I waited for the part where he added, “So everything’s fine. Don’t forget to get your thyroid levels checked and I’ll see you next year.”

But instead, he repeated what was starting to sound a lot like a real diagnosis. “It is cancer. But the good news is, we caught it early.”

Good news, apparently, is relative. As I pressed the phone closer to my ear, blocking out the cheering track parents, my doctor tried to end on a positive note: “It’s a good thing we didn’t follow those recent mammogram recommendations.”

[to continue reading in the Boston Globe online, click here]

[to read my reflections on writing this piece -- on the Association of Health Care Journalists blog-- click here]

From the Lab to the Couch: Personalized Psychiatry in the Genomic Era

Monday, December 9th, 2013

[NOVA Next, the online magazine of PBS' NOVA. Published Dec. 4, 2013.]

Psychiatry is a famously inexact science. Despite the last few decades of research into the biological basis of mental illness, even the best doctors have to rely on trial and error when it comes to treatment — prolonging the suffering of a great many people. “Personalized psychiatry” is an emerging field that aims to use the modern tools of genetics and brain imaging to narrow down treatment options for individual patients. But with personalized medicine controversial enough when it comes to physical health, are the proponents of personalized psychiatry promising more than they can deliver? This piece profiles the complex search for psychiatric biomarkers within a fast-moving research climate.


Taking a Shot at Childhood Vaccines – A Rise in Refusals Worries Medical Community

Friday, November 15th, 2013

[Boston Globe Health-Section Cover Story, November 11, 2013]

by Karen D. Brown

by Matthew Cavanaugh, Boston Globe

Ever since a British doctor published a study in 1998 suggesting that some vaccines may contribute to autism, the number of parents refusing vaccines for their children, or demanding an “alternative’’ immunization schedule, has steadily grown.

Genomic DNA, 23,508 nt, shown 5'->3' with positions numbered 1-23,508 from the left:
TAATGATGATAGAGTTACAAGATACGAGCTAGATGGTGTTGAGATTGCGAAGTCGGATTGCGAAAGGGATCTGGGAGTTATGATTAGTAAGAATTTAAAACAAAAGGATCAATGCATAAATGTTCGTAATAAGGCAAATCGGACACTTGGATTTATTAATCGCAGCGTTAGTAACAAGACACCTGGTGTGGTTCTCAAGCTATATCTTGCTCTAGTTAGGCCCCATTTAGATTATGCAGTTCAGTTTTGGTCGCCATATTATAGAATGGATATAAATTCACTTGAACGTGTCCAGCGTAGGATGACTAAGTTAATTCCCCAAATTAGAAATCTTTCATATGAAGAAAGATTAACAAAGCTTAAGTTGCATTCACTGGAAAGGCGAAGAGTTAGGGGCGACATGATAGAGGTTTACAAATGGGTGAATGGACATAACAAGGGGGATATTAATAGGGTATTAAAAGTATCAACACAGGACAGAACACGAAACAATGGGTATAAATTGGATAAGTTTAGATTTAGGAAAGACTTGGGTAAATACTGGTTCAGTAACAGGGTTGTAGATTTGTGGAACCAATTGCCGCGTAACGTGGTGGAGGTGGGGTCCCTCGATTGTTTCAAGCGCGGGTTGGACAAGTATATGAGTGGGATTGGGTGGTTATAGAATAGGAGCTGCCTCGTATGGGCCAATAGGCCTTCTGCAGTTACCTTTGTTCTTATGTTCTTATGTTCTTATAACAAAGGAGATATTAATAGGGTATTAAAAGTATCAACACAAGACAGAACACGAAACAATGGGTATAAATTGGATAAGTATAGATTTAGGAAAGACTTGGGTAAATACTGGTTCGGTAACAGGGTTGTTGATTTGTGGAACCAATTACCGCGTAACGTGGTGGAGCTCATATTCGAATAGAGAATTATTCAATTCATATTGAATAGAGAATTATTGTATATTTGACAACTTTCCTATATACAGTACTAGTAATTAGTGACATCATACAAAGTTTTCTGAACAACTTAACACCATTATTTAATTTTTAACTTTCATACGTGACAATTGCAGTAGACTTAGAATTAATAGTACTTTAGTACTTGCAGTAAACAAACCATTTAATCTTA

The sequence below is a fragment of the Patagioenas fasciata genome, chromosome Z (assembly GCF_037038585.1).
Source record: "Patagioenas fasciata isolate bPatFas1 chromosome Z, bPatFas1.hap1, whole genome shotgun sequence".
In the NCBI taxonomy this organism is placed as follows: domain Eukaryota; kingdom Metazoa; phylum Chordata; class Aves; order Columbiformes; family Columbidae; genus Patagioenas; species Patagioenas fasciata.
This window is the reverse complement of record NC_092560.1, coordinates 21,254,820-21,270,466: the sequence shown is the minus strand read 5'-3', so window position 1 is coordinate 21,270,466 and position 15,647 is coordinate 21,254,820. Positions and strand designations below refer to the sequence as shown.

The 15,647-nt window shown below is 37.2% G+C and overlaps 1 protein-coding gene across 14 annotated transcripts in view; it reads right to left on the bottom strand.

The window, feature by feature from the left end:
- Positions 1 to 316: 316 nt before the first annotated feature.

And even though that paper has since been discredited, and scores of peer-reviewed studies have failed to find any link between vaccines and autism, the suspicion that vaccines are dangerous has stuck.

“I never really liked how many vaccinations a baby was getting,” said Anna Popp, an Easthampton librarian who allowed her 5-year-old daughter to get some of the recommended vaccines, but not all, and delayed other vaccinations beyond the age that doctors say is safe. “I just felt, if I could put some of those off until later, I would rather not overburden my child’s system with a bunch of toxic organisms.”

Popp knows that following her own rules on immunization puts her — and many other vaccine skeptics — at odds with the medical establishment. Popp lives in Western Massachusetts, where the percentage of parents choosing not to vaccinate their children is well above the state average….

To read full story in Boston Globe, click here

To hear companion radio story on NPR’s Here and Now, click here

An Addiction Story: Two Lives Collide (Boston Globe)

Tuesday, July 2nd, 2013

[Cover Story in the G Section of the Boston Globe, July 1, 2013]

photo from Nina Rossi’s iPod

by Karen D. Brown

Lance Rice started his last day in Franklin County on a scarred, wooden bench in the Greenfield courthouse. He was waiting for his probation officer to call him in for his third drug screening of the week.

“At this point, I hate coming here. I’m here all the time,” said Rice. “But today will be the last time I’m here for a long time.”

A friend sitting nearby glared at him; Rice corrected himself.

“I plan to never be here again.”

Four months earlier, Rice, 23, was led down this hallway in handcuffs and shackles through a gauntlet of spectators from Turners Falls. The picturesque former milltown of 4,500 people, nestled in the Berkshire foothills, had been racked by a string of burglaries over the past year, and Rice was a prime suspect.

Rice is both a victim and perpetrator of what police are calling a heroin epidemic in rural Western Massachusetts. Narcotics investigators say that in the past three to five years they have watched the drug move from big cities to small towns, where their Main Streets have been hit by a wave of crime….

[to read entire story, please click here]